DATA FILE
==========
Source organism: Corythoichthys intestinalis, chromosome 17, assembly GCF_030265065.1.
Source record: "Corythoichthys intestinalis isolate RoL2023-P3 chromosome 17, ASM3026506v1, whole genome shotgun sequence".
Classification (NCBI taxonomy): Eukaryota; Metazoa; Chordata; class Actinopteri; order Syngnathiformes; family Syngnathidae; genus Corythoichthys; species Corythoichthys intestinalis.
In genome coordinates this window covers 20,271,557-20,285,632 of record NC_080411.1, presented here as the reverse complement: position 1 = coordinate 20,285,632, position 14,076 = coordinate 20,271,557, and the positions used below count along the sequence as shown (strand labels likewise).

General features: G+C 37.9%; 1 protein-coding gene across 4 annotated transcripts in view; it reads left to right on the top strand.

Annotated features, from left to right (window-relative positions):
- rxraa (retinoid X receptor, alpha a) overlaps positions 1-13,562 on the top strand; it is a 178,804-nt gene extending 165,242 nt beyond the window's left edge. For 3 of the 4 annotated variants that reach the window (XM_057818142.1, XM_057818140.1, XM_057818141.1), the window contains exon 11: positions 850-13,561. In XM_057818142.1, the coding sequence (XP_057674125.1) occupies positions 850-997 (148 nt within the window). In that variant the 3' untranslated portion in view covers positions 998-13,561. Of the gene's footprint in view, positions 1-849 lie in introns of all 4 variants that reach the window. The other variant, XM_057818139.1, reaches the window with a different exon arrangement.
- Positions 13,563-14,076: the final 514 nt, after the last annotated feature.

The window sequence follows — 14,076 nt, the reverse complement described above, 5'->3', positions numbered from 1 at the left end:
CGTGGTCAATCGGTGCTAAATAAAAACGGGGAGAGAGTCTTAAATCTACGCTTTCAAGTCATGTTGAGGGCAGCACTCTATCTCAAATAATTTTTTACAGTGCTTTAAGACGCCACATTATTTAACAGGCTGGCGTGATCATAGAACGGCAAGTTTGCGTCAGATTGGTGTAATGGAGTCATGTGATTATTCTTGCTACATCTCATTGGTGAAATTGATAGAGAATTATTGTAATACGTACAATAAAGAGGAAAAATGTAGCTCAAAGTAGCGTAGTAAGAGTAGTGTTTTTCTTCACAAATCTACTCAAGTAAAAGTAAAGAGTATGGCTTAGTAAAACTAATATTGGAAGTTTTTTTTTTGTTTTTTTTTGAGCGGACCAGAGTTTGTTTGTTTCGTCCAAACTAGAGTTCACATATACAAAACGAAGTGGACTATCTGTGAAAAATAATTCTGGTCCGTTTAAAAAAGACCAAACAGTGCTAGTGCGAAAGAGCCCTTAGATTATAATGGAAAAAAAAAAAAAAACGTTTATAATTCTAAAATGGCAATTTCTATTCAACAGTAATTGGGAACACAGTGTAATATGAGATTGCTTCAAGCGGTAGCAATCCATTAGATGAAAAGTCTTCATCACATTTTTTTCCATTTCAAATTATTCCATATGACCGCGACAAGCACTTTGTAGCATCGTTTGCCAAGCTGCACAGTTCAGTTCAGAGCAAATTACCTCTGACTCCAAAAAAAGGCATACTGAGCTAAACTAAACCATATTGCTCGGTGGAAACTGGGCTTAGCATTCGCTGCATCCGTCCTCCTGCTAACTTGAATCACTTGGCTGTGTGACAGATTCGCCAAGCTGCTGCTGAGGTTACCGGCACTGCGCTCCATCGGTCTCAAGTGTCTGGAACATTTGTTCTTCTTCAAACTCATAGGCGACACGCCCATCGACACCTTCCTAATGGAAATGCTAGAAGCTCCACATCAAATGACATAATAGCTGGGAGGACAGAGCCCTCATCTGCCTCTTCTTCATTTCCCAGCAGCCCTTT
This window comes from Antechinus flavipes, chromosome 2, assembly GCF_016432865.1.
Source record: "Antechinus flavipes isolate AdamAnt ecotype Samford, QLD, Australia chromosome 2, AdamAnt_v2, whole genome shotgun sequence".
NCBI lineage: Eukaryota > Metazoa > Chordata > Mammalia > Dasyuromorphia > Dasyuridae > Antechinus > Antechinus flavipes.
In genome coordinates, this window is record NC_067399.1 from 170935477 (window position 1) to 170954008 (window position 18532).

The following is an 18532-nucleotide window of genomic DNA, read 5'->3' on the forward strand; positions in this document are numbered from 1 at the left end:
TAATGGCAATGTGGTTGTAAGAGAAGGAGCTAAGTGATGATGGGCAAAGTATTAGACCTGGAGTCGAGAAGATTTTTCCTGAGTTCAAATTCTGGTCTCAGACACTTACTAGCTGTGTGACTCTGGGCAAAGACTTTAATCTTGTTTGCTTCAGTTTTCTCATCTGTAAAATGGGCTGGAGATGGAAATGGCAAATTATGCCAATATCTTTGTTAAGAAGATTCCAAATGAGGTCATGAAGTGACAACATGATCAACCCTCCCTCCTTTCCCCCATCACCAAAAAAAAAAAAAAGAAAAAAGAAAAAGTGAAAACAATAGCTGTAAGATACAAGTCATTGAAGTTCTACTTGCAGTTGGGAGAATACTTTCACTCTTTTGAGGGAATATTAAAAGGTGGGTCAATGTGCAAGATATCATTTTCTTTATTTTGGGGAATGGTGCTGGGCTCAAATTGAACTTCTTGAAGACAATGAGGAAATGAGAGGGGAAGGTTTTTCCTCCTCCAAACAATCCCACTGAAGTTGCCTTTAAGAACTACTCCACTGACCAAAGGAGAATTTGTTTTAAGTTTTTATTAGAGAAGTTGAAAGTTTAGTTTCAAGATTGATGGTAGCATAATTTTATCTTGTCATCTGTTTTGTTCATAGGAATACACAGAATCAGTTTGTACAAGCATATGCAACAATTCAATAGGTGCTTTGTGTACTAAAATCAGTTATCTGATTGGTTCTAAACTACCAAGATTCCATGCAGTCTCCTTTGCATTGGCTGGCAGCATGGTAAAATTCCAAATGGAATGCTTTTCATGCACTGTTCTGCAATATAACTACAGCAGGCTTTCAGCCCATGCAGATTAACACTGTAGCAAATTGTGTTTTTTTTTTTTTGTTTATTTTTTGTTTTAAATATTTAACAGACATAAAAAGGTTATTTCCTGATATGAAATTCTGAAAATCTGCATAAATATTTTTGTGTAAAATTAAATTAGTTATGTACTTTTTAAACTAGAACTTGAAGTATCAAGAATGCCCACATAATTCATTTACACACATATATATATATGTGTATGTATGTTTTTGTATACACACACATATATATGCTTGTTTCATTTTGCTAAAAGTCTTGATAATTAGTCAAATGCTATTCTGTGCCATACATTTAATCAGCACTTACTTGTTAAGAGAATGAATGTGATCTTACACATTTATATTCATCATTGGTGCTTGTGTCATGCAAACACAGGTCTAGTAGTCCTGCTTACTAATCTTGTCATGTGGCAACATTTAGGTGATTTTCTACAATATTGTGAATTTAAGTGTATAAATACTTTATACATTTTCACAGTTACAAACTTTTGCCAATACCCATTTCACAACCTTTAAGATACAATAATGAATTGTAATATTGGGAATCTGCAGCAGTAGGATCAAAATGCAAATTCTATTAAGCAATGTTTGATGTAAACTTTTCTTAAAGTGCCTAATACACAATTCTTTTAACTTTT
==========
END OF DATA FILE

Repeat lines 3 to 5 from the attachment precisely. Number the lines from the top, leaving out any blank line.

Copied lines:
Classification (NCBI taxonomy): Eukaryota; Metazoa; Chordata; class Actinopteri; order Syngnathiformes; family Syngnathidae; genus Corythoichthys; species Corythoichthys intestinalis.
In genome coordinates this window covers 20,271,557-20,285,632 of record NC_080411.1, presented here as the reverse complement: position 1 = coordinate 20,285,632, position 14,076 = coordinate 20,271,557, and the positions used below count along the sequence as shown (strand labels likewise).

General features: G+C 37.9%; 1 protein-coding gene across 4 annotated transcripts in view; it reads left to right on the top strand.